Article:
So any thoughts as to the "secret something" that seems to have taken place between Lady Dedlock and Mr. Turlkinghorn? Why was she ever so interested..."


I have my theory here, I think they were lover once. She recognized his handwriting and a reason could be that he sent her love letters. But then, who is really Nemo? And why his relationship with Lady Dedlock ended?
I think Lady Dedlock is a great charachter, by the way, under this layer of coldness and haughtiness there is completely different person. And I love the way Dickens mockes her always being bored.


message 7: by Valetta (new)

Valetta | 27 comments Sherin wrote: "The surgeon says "He has purchased opium of me for the last year and a half."

Wasn't opium considered to be a drug at that time? Wouldn't there be a law against distributing it freely?"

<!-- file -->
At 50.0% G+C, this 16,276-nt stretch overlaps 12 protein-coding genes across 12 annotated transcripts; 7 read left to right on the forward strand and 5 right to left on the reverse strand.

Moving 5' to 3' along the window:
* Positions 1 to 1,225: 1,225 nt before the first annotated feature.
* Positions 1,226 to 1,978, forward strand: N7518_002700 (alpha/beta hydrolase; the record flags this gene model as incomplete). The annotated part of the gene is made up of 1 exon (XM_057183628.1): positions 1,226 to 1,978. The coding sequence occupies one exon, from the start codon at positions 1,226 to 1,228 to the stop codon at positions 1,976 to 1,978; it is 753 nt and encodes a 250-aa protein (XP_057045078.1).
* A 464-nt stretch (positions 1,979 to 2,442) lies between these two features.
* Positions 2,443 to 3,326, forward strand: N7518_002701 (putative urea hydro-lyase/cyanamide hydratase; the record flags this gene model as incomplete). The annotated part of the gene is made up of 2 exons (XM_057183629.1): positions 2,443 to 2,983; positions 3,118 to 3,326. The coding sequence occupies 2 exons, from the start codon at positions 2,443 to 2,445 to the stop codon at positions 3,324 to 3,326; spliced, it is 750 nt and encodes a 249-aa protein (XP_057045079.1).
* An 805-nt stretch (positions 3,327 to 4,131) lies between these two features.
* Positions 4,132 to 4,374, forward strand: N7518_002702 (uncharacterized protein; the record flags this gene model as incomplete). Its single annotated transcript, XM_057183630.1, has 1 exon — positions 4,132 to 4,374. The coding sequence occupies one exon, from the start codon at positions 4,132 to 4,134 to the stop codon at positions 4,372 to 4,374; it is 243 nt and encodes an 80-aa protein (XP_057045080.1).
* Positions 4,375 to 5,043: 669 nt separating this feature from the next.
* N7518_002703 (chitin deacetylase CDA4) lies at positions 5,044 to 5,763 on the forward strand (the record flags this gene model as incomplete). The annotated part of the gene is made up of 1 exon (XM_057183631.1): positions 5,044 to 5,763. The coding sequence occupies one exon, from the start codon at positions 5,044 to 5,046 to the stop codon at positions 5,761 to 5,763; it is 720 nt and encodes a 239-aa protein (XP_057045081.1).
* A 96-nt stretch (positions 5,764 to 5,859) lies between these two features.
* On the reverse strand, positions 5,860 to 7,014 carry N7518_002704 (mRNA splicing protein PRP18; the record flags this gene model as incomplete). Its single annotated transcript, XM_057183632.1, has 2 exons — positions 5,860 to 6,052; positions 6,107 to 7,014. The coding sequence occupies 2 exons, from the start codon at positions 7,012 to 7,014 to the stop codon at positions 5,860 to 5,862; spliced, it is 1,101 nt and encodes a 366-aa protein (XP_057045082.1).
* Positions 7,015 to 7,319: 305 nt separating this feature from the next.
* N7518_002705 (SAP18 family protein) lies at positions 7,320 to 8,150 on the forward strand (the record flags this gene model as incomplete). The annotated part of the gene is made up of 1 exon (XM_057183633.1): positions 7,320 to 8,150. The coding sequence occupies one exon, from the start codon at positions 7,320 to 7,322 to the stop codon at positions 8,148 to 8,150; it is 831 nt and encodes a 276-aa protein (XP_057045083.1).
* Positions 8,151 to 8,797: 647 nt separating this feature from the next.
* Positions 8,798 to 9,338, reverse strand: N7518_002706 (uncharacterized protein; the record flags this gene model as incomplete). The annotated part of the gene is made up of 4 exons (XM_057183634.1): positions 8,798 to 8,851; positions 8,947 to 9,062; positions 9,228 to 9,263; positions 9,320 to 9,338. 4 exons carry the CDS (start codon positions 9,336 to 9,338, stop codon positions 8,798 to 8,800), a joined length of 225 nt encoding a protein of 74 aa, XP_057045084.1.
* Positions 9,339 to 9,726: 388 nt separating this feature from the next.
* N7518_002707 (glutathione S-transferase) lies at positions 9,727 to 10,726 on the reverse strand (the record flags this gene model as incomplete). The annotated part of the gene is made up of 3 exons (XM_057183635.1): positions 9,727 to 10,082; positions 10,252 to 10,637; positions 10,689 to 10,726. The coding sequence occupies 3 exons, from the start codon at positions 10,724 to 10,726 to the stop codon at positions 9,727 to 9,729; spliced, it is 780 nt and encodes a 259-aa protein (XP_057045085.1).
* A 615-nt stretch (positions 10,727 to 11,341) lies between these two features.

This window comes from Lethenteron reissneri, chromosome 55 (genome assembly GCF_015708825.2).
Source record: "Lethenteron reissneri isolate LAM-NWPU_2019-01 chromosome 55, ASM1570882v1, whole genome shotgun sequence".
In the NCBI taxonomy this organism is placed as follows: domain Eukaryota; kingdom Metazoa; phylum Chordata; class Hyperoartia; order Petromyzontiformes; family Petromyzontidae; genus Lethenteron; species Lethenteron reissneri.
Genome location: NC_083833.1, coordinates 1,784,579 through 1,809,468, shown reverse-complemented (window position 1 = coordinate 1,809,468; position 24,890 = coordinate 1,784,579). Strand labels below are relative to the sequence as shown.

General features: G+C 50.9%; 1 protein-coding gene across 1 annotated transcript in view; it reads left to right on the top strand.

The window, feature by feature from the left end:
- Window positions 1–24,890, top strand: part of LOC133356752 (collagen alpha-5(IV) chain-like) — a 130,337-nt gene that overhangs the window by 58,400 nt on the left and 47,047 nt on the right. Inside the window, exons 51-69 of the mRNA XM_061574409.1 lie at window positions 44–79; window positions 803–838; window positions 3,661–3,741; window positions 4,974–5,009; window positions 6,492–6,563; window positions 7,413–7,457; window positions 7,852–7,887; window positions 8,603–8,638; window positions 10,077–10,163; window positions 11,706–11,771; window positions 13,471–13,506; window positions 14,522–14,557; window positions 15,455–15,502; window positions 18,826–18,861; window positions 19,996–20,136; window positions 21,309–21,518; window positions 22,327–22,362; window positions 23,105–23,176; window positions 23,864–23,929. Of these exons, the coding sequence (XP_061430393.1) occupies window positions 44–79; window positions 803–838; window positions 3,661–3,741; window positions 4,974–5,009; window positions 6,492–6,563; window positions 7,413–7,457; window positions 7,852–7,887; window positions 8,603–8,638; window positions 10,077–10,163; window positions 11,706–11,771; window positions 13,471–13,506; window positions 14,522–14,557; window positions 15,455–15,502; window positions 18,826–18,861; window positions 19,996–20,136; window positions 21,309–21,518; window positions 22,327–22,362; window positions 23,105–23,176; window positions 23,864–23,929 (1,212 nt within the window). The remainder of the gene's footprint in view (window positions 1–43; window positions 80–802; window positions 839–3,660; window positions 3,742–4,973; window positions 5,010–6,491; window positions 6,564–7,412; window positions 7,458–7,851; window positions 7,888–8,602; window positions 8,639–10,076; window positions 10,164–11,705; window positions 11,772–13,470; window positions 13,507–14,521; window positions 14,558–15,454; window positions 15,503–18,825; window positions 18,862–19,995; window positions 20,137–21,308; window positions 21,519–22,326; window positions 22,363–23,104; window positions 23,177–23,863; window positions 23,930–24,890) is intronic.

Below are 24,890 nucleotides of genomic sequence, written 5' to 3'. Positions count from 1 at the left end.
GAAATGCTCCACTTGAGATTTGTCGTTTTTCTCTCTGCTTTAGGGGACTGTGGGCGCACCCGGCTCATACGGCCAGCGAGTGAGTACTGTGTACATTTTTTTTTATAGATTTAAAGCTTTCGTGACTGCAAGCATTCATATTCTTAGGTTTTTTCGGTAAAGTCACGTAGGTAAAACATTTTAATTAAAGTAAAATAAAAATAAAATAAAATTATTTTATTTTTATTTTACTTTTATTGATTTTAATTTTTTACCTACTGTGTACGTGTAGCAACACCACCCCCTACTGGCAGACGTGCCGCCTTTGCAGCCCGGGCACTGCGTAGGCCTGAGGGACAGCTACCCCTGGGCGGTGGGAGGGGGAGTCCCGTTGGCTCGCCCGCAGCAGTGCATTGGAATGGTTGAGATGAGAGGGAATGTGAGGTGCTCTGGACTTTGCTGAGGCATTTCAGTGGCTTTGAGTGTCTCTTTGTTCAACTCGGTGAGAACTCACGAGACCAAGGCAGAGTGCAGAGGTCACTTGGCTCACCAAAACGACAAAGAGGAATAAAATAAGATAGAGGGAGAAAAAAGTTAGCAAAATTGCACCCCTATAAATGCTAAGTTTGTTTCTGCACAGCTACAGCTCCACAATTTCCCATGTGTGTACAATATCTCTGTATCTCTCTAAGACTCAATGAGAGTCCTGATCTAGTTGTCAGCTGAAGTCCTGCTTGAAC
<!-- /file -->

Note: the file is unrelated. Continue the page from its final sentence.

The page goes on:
I think that opium became illegal around the beginning of the twentieth century. In the nineteenth century there were two Opium Wars between Britain and China for the control of opium's market, which was not illegal at the time.


message 8: by Bea (new)

Bea | 233 comments There is something mysterious going on that will take about 900 pages to unravel. The novel is a mystery - and so much more.


Susanna - Censored by GoodReads (susannag) | 604 comments Opium was commonly used in the 19th century, both medically and recreationally. Common prescription for PMS in the States in the period, I'm told.


message 10: by Katie (new)

Katie (katies_books) | 21 comments Valetta wrote: I have my theory here, I think they were lover once. She recognized his handwriting and a reason could be that he sent her love letters.

I think so, too! Which could possibly explain the origins of one of our orphans....